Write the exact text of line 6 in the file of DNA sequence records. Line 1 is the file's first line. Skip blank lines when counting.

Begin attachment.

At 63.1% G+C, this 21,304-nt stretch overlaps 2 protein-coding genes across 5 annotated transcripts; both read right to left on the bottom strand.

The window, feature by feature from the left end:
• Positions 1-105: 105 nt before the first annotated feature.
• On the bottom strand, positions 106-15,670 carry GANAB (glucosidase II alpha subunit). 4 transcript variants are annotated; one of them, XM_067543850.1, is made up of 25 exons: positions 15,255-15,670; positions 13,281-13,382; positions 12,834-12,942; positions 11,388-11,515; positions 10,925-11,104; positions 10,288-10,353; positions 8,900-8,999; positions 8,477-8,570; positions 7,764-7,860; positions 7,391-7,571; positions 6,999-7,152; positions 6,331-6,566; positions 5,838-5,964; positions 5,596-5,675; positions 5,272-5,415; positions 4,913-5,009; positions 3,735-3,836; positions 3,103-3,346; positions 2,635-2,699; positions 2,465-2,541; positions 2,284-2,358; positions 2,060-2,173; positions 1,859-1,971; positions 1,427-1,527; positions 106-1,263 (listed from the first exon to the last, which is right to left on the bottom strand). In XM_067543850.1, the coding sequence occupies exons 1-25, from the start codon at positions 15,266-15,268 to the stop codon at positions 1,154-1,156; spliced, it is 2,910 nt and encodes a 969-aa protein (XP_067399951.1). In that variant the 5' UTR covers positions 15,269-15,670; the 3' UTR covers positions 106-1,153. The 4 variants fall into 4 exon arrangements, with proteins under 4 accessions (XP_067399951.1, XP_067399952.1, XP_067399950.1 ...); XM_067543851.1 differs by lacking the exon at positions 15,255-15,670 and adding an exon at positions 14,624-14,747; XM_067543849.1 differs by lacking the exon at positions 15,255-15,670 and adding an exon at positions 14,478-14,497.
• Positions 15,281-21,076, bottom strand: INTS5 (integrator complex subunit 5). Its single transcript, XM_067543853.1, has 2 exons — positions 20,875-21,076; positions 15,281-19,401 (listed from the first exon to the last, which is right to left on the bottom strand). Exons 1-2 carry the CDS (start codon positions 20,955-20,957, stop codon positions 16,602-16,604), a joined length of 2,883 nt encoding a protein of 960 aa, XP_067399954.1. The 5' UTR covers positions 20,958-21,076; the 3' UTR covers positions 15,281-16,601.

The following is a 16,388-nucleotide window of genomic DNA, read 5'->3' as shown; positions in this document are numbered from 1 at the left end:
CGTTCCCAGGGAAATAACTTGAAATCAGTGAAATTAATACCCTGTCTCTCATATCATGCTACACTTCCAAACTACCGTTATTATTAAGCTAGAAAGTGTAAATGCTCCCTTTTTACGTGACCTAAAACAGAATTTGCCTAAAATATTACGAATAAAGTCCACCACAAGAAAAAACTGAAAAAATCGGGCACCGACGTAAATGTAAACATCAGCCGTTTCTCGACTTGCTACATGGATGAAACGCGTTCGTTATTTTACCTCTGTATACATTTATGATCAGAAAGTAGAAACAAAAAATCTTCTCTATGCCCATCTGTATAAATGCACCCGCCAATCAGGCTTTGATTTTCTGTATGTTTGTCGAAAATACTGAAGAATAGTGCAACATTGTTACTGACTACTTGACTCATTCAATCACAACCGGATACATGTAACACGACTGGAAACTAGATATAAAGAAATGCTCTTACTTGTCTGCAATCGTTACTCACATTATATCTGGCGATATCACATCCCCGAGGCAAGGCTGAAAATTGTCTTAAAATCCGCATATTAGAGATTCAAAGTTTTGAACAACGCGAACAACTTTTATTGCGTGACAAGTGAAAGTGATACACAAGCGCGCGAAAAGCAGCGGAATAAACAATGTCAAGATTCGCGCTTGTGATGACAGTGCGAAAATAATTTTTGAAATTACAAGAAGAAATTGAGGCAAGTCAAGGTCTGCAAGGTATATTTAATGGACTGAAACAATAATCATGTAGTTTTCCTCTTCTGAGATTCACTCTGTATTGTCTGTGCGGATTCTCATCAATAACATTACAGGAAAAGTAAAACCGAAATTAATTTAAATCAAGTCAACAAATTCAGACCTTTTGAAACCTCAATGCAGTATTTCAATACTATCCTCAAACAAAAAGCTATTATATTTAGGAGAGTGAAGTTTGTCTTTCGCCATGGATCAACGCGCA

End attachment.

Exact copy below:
The following is a 16,388-nucleotide window of genomic DNA, read 5'->3' as shown; positions in this document are numbered from 1 at the left end: